Surprise uptick in inflation may put paid to rate cut

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The Independent Online

The City was divided on the prospects of an interest rate cut this side of Christmas after the publication yesterday of figures showing a bigger-than-expected rise in inflation last month.

The City was divided on the prospects of an interest rate cut this side of Christmas after the publication yesterday of figures showing a bigger-than-expected rise in inflation last month.

The target rate of inflation – the one used by the Bank of England when setting rates – rose to 2.3 per cent in the year to October compared with expectations of an increase to 2.2 per cent. However this is still well below the 2.5 per cent figure targeted by the Monetary Policy Committee for RPIX – which strips out volatile mortgage payments. The headline rate of inflation rose to 2.1 per cent.

All eyes will now turn to the release this morning of the Bank's quarterly inflation report for clues as to its thinking on rates and also how the MPC voted at its meeting earlier this month when the cost of borrowing was held at 4 per cent.

The bigger-than-expected jump in inflation in October, the result of higher house and petrol prices, helps explain why the Bank decided not to follow the lead of the US Federal Reserve and cut interest rates.

The inflation figures came alongside a gloomy assessment of business optimism from the CBI showing that confidence dipped last month in all but one of the UK's 11 regions. The CBI also forecast 33,000 job losses in manufacturing before Christmas.

Commenting on the inflation figures, Philip Shaw of Investec, said the upward move would prove temporary and further "disinflationary" pressures would begin to push the targeted measure down again. "On balance this outlook may still trigger a base rate cut, even against a background of a surging housing market," he added.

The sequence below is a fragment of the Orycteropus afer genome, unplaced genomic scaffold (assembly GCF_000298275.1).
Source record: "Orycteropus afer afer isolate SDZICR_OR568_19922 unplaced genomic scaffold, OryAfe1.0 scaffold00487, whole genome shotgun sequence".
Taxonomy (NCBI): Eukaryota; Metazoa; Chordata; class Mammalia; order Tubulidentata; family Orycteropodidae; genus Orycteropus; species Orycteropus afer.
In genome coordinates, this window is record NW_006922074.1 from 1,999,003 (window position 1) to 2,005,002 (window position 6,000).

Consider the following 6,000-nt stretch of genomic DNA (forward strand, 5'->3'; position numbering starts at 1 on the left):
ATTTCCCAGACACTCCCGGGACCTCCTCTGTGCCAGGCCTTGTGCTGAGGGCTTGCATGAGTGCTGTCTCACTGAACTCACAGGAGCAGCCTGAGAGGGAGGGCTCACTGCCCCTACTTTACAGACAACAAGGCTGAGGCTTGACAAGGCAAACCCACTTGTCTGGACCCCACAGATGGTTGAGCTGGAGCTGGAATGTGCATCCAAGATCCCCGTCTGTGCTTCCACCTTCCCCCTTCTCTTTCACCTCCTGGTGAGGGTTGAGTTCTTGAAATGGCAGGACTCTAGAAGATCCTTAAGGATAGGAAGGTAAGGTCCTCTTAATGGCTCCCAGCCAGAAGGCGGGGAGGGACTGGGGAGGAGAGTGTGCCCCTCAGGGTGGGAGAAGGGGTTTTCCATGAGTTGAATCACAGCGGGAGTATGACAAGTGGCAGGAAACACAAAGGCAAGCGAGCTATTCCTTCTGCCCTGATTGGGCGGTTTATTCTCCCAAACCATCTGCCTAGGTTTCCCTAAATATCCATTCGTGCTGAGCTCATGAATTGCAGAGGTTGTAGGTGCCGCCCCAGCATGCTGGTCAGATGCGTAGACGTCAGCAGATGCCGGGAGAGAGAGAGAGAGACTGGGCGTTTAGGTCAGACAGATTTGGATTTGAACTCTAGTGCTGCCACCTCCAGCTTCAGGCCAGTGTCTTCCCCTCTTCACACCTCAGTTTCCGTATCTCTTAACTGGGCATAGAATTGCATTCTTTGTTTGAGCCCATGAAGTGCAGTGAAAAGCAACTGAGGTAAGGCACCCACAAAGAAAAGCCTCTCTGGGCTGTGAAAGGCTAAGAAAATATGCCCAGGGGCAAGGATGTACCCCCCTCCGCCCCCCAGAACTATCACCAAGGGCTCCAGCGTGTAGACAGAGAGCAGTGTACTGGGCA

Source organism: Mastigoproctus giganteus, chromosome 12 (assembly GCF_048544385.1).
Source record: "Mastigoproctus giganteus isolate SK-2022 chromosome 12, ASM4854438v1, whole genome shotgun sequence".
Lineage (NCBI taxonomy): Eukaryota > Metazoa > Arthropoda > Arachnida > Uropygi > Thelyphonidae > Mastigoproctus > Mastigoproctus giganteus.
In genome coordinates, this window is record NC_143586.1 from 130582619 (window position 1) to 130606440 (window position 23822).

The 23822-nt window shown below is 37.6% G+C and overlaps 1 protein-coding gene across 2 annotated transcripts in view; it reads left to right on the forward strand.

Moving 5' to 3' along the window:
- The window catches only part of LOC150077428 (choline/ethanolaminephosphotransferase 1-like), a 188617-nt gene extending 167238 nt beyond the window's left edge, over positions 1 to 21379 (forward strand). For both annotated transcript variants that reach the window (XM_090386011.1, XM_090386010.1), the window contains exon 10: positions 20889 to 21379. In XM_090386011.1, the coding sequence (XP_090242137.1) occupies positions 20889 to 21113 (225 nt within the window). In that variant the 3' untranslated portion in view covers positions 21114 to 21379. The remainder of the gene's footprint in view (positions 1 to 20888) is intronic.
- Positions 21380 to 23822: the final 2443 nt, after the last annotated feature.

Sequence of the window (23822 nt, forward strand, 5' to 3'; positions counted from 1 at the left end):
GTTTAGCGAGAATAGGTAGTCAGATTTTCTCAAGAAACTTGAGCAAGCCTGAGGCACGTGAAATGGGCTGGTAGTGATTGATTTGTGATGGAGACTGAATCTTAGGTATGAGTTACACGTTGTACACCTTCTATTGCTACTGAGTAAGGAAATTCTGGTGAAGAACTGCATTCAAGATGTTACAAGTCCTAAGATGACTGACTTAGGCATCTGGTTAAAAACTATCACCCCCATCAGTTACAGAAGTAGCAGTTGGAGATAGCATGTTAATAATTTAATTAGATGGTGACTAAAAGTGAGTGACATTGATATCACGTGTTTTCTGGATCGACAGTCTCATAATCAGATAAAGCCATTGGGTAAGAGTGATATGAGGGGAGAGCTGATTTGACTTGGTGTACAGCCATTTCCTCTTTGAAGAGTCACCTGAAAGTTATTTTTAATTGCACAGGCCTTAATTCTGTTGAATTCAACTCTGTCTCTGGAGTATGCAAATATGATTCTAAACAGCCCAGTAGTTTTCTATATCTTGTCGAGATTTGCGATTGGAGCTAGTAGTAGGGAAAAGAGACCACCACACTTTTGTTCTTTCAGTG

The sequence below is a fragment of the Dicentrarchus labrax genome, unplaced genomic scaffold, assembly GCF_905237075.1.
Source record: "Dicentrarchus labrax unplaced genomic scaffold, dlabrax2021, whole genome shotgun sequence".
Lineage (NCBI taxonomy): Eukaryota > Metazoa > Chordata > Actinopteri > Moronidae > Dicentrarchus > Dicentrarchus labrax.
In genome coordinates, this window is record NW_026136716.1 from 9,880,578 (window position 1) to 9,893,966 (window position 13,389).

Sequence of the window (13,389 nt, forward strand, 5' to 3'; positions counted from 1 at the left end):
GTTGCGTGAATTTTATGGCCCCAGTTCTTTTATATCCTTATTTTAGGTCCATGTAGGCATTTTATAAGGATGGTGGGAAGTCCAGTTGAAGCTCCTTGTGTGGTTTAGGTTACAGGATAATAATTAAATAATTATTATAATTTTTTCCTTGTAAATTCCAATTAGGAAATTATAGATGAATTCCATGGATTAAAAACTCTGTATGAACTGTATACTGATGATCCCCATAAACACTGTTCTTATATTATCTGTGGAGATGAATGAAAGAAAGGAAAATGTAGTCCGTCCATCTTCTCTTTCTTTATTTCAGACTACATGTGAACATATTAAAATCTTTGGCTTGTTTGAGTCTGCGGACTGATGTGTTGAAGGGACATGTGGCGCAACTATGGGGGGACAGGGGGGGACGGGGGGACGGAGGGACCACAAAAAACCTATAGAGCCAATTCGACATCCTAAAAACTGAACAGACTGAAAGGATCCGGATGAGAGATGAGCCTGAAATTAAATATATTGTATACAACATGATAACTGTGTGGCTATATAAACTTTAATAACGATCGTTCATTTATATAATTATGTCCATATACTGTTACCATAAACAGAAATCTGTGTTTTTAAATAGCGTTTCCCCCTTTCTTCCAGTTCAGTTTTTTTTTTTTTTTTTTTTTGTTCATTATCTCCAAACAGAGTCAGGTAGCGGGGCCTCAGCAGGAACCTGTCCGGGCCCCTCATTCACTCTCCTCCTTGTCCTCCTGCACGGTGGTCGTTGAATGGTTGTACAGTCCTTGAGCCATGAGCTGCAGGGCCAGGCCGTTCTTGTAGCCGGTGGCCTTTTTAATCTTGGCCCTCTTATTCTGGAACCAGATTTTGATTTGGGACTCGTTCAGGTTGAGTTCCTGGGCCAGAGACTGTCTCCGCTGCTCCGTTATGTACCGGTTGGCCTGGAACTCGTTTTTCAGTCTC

The economics team at Barclays Capital meanwhile said it still expected the Bank to forecast an undershoot of its inflation target for most of the next two years when it presents its inflation report today.

However, John Butler of HSBC said: "We believe there is little chance of a rate cut in the foreseeable future." He forecast that the target inflation rate would be at or above 2.6 per cent by next month and also said he expected the Bank to revise upwards its inflation profile for the next six to nine months.

The CBI regional trends survey, carried out in conjunction with Experian Business Strategies, showed that only manufacturers in the East Midlands recorded an upturn in confidence about the general business situation. The steepest fall in optimism was in the South-west.

Meanwhile, the Engineering Employers Federation joined with the CBI in calling on Gordon Brown not to load any more taxes onto industry in this month's pre-Budget report.

Against a backdrop of an uncertain international outlook, falling output and rising cost pressures, the Chancellor should come to industry's aid by tackling rising insurance and pension costs and reducing the impact of the climate change levy.

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